Highlights — Some exciting recent scientific results from our group

New radio astronomical observations confirm unintended electromagnetic radiation emanating from large satellite constellations
Scientists use the LOFAR telescope to observe low-frequency radio waves from satellites in large constellations for the first time

Scientists from a number of leading research institutions including the Max Planck Institute for Radio Astronomy in Bonn, Germany, used the Low Frequency Array (LOFAR) telescope to observe 68 of SpaceX’s satellites. The authors conclude that they detected "unintended electromagnetic radiation" emanating from onboard electronics. This is different from communications transmissions, which had been the primary focus for radio astronomers so far.  The unintended radiation could impact astronomical research. They encourage satellite operators and regulators to consider this impact on radio astronomy in spacecraft development and regulatory processes alike. more
A new view of the Universe
Clock-like precision of pulsars opens a new window in the gravitational wave spectrum

An international collaboration of European astronomers including scientists from the Max Planck Institutes for Radio Astronomy  and Gravitational Physics, together with Indian and Japanese colleagues, have published the results of more than 25 years of observations from six of the World's most sensitive radio telescopes. Along with other international collaborations, the European and Indian Pulsar Timing Arrays have independently found evidence for ultra-low-frequency gravitational waves, expected to come from pairs of supermassive black holes found in the centres of merging galaxies. These results are a crucial milestone in opening a new, astrophysically rich window in the gravitational wave spectrum. more
Gamma-ray eclipses shed new light on spider pulsars
January 26, 2023
Seven rare eclipsing binaries identified and five neutron stars weighed

Mankind has watched the cosmic ballet of eclipses for millennia. Solar and lunar eclipses, those of Jupiter’s moons, and stellar occultations by planets and asteroids have also provided new physical measurements and insights about our Universe. Using NASA’s Fermi Gamma-ray Space Telescope, astronomers have now identified seven rare stellar binary systems in which a neutron star is eclipsed by its stellar companion. This allowed the international research team led by scientists from the Max Planck Institute for Gravitational Physics (Albert Einstein Institute) in Hannover and including researchers from MPIfR Bonn to weigh those neutron stars. Precisely measuring neutron star masses improves our understanding of matter in extreme conditions and has implications for fundamental physics. In the future, these seven binary systems could also provide new opportunities to observe Einstein’s theory of general relativity in action. more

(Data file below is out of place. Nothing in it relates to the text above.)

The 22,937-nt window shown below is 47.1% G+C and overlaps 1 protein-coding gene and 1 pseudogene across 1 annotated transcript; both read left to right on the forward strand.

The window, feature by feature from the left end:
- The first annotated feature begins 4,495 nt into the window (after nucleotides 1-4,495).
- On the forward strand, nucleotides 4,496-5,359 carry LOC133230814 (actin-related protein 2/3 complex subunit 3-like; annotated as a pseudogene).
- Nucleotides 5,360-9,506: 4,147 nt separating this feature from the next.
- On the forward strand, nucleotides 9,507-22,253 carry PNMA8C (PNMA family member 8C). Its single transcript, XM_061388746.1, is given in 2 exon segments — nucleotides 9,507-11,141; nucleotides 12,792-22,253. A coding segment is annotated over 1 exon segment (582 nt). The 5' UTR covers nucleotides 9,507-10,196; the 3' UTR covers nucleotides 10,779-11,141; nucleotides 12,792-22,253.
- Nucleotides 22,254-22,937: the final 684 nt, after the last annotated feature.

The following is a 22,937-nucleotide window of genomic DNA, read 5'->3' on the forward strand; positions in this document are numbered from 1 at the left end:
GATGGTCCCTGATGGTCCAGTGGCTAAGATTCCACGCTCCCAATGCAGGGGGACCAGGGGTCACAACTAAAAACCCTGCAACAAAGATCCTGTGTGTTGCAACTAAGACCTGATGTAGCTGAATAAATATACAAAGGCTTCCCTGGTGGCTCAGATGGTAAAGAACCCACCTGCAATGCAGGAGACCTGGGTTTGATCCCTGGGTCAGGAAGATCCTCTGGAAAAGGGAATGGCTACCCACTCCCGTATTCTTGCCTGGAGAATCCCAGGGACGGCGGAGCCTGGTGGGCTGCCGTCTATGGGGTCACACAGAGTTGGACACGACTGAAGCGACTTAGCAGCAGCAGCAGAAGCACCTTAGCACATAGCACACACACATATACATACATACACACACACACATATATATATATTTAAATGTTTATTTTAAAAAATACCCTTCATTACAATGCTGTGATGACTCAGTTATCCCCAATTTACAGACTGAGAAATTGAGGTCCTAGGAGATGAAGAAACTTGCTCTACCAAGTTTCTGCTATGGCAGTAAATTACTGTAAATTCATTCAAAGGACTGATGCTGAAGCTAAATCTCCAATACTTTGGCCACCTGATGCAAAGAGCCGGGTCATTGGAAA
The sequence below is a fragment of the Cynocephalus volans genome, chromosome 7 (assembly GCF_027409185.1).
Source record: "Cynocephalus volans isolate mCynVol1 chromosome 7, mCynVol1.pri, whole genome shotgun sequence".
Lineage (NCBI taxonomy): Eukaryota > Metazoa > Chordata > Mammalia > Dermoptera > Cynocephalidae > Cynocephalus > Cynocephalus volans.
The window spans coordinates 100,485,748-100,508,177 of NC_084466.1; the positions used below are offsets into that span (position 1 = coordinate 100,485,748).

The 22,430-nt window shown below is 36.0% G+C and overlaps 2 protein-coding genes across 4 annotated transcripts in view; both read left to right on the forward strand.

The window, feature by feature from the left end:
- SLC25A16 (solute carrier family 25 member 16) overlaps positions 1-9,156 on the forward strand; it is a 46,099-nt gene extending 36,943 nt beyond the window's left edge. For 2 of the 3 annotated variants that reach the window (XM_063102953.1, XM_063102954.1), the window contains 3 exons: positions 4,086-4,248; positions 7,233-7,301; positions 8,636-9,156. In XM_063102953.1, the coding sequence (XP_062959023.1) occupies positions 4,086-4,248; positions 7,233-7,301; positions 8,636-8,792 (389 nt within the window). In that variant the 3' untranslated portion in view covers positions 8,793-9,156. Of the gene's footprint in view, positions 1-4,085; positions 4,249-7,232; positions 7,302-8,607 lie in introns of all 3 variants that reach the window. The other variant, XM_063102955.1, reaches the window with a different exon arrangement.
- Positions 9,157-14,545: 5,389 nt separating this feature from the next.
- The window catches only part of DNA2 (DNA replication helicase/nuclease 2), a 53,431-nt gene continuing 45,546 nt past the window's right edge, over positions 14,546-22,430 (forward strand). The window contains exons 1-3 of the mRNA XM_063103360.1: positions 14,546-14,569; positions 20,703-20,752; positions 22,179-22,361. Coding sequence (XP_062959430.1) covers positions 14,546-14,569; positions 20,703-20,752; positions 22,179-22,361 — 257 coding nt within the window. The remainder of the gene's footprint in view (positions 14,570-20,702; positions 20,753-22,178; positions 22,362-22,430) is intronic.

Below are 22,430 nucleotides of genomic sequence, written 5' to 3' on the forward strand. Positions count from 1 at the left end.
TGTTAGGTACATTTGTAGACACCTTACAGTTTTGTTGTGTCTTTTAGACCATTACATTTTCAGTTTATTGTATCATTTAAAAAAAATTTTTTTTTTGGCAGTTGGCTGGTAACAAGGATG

Nine new and exotic creatures for the pulsar zoo
New discoveries from the Transients and Pulsars with MeerKAT Project

Nine millisecond pulsars, most of them in rare and sometimes unusual binary systems: that is the first result of a targeted survey with the South African MeerKAT telescope array. An international team of astronomers with significant contributions from researchers at the Max Planck Institute for Gravitational Physics (Albert Einstein Institute, AEI) and the Max Planck Institute for Radio Astronomy (MPIfR) selected 79 unidentified pulsar-like sources from observations of NASA’s Fermi Gamma-ray Space Telescope and observed them at radio frequencies with MeerKAT. Using this tried-and-tested method with a next-generation telescope array has significant advantages over previous surveys. The team discovered nine rapidly rotating neutron stars, most of them with unusual properties.

They performed multi-wavelength follow-ups, finding gamma-ray pulsations from two of these objects, optical counterparts, as well as X-rays from another one of the systems. AEI scientists also searched for continuous gravitational waves from one of the neutron stars. These results emphasize the value of targeted searches for radio pulsars in unidentified gamma-ray sources and hold promise for the future: the researchers are certain that several more millisecond pulsars can be discovered by future observations. more
RAS Group Award 2023 goes to MeerKAT
The MeerKAT radio telescope in South Africa receives prestigious award of the Royal Astronomical Society

The MeerKAT team is awarded the Group Award of the Royal Astronomical Society for a series of spectacular observations in radio astronomy, the highlight being the images of the Galactic Centre region and the spectacular radio bubbles. In addition, the MeerKAT team have supported the development of science and technology in Africa and stress-tested technology for the Square Kilometre Array.

The Max Planck Institute for Radio Astronomy (MPIfR) and the Max-Planck-Gesellschaft in Germany, are involved in the MeerKAT project by providing a set of receivers in the S-Band frequency range for each of the dishes and also by an extension project increasing the total number of MeerKAT dishes from 64 to 84, thus increasing sensitivity, spatial resolution and image quality of the telescope.

Coincidentally, a new science result based on MeerKAT observations led by MPIfR scientists is published on the same day which has solved a 20-year old mystery: pulsar observations of the globular cluster M30 led to the re-detection of a long-time missing millisecond pulsar in a highly eccentric binary orbit. The findings are published today in The Astrophysical Journal Letters (ApJL). more
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